Keep checking for leaks by spraying the base gasket and intake manifold plenum while keeping tabs on the engine speed. An increase in engine speed indicates that the gasket has failed.
Turn your attention to external components like the valves, connections, and the EVAP control solenoids. Again, keep observing the engine speed for changes as you spray.
The brake booster uses a large amount of vacuum and can be a major source of a leak. Spray around the brake booster while monitoring engine speed. In addition, you may hear an audible hissing when the brakes are engaged indicating that the booster might be busted.
Inspect the small vacuum tubes for cracks and broken pieces. These tubes are also used to provide vacuum to features like a heater or AC system. Thus, it’s possible to have leaks under the dash near the heater plenum.
To repair a broken vacuum tube, you can use a small piece of vacuum line. This should address the problem and restore the normal operation of the heater, AC, and defroster.
Other Methods to Identify Vacuum Leaks
If you know what you’re looking for, you can simply eyeball the vacuum hoses and tubes to find leaks. When exposed to extreme temperatures and oxygen, vacuum hoses and tubes can crack or break. Also, the rubber intake tubes can become brittle and crack.
A visual check and physical manipulation while the engine runs might reveal the leak.
If you don’t have a can of WD40, you can use a bottle of water spray. While the engine runs, spray water around the common areas that may have leaks. Spray on components like intake manifold gaskets, throttle plate bushings, and vacuum hose fittings.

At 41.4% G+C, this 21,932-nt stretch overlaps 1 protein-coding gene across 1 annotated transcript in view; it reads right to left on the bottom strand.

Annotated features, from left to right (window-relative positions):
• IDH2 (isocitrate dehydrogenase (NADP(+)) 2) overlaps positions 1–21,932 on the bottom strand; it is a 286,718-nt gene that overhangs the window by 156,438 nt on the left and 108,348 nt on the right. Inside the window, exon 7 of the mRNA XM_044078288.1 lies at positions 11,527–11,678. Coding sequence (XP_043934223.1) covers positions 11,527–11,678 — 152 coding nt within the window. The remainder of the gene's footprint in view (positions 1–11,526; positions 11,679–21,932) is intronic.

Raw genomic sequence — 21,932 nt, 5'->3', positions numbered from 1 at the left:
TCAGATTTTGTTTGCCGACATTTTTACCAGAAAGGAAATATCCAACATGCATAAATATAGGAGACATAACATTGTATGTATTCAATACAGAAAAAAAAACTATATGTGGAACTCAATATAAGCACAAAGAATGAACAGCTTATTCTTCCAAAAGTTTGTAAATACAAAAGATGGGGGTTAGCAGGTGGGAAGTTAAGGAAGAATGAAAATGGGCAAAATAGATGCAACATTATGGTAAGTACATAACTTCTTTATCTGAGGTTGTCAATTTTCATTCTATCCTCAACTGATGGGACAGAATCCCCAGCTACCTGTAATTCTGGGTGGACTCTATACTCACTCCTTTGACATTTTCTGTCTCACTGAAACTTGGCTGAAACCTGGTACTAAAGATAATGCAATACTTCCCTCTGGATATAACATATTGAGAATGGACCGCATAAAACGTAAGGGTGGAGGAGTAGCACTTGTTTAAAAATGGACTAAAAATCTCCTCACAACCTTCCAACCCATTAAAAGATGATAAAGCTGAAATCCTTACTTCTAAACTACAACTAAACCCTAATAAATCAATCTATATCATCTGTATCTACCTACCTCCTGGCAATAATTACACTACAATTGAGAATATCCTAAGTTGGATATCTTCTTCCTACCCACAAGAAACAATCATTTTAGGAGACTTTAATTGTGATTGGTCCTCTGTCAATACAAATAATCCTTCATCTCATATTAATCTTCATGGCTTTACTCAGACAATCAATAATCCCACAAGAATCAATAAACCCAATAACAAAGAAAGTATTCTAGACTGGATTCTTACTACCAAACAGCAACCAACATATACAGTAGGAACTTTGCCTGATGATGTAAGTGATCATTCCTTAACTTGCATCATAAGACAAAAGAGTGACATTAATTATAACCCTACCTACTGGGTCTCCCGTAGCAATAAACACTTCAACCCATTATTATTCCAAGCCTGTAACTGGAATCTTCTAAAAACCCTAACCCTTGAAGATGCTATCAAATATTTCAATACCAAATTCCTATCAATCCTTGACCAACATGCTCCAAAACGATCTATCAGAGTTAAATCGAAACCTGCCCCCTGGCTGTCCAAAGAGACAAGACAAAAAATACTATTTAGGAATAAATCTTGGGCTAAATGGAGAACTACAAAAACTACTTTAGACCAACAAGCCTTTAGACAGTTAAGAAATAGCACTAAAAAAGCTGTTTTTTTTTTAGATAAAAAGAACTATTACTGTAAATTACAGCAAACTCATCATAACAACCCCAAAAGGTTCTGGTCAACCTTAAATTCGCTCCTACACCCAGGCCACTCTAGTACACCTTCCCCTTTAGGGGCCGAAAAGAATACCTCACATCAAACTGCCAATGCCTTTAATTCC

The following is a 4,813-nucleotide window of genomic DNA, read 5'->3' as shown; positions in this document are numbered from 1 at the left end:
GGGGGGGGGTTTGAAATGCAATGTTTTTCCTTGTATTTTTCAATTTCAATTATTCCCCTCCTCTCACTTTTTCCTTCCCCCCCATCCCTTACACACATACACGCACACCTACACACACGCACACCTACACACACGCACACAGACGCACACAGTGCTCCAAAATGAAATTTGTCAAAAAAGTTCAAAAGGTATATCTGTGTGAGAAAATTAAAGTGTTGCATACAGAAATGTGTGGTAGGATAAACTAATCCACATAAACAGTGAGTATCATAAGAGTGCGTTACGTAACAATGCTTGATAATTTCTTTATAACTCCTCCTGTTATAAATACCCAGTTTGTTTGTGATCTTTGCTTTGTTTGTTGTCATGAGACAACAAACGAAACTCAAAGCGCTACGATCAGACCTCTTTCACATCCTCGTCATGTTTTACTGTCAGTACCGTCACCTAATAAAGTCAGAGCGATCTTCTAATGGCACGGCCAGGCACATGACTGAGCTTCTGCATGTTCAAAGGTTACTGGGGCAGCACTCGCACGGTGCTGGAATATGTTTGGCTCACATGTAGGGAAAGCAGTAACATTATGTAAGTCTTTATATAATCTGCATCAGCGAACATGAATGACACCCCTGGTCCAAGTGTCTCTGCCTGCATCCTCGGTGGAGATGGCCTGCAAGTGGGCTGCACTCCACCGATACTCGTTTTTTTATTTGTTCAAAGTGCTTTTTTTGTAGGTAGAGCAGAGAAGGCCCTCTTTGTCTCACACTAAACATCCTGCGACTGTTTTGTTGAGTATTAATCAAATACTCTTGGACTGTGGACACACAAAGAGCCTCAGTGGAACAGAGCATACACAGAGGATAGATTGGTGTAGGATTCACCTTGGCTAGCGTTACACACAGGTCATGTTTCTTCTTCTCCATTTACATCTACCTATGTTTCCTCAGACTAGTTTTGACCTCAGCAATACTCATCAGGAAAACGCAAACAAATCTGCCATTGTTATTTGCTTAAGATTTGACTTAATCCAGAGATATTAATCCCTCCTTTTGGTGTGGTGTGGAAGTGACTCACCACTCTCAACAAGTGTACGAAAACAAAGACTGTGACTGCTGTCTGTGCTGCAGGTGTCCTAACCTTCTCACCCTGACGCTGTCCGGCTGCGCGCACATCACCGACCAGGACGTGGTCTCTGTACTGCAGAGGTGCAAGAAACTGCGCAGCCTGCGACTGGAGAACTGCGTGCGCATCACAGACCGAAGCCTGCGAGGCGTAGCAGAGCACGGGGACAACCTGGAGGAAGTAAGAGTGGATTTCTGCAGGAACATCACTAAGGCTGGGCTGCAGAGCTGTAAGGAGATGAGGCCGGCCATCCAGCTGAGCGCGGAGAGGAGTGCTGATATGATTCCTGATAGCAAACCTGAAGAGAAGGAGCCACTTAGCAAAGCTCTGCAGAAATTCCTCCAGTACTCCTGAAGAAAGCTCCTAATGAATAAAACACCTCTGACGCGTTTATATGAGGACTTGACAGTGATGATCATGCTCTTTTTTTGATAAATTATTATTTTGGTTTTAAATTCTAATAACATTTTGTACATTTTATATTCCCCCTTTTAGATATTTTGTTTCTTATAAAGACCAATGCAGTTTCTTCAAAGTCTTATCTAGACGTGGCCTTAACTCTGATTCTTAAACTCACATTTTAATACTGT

With a leak present, the water will be sucked in and temporarily “seal” the leak.
A smoke test yields the best results and is considered the safest method. However, it’s not going to be cheap since not everyone has access to these expensive tools. This method is generally used by professionals.
To do a smoke test, turn the engine off, plug the intake and exhaust, and activate the smoke machine. Inject the smoke into the intake. Then, it’s as easy as looking for the smoke leaking from a defective part.
If you have access to an air compressor and regulator, you can perform a bubble test to check for leaks. Turn off the engine and use no more than 2 psi of air into the intake. Below 2 psi is critical since you can damage the valves and sensors with higher psi.
Close the exhaust and throttle body, then spray a soapy-water mixture on the engine. You’ll see the mixture bubbling in the area of the leak.
1. How Do You Prevent Vacuum Leaks?
It’s hard to go wrong with the good old regular checks over your vacuum lines. On older vehicles, the tubes and hoses will become hard and brittle. If it comes to this, a replacement is in order.
Being gentle with the tubes while doing other maintenance steps can go a long way. Vacuum leaks can happen during general car maintenance like when you’re changing spark plugs.
2. How Much Does It Cost to Replace a Vacuum Leak?
Most vacuum leaks are fairly inexpensive to fix. Believe it or not, most of the expense comes from locating the leak. Also, the repair cost will depend on the location of the leak in your vacuum system.
With that said, expect to pay between $150 to as high as $1,000 to repair a vacuum leak.
3. Is It Safe to Drive With a Vacuum Leak?
Even with a vacuum leak, your car will still run. So technically, you can still drive it. However, driving with a vacuum leak is not ideal.
A vacuum leak will result in your engine to lose power and rough idle. This can be unsafe while you’re on the road, especially when the leak becomes worse as you’re driving. Fortunately, vacuum leaks are an easy fix, so call a mechanic instead.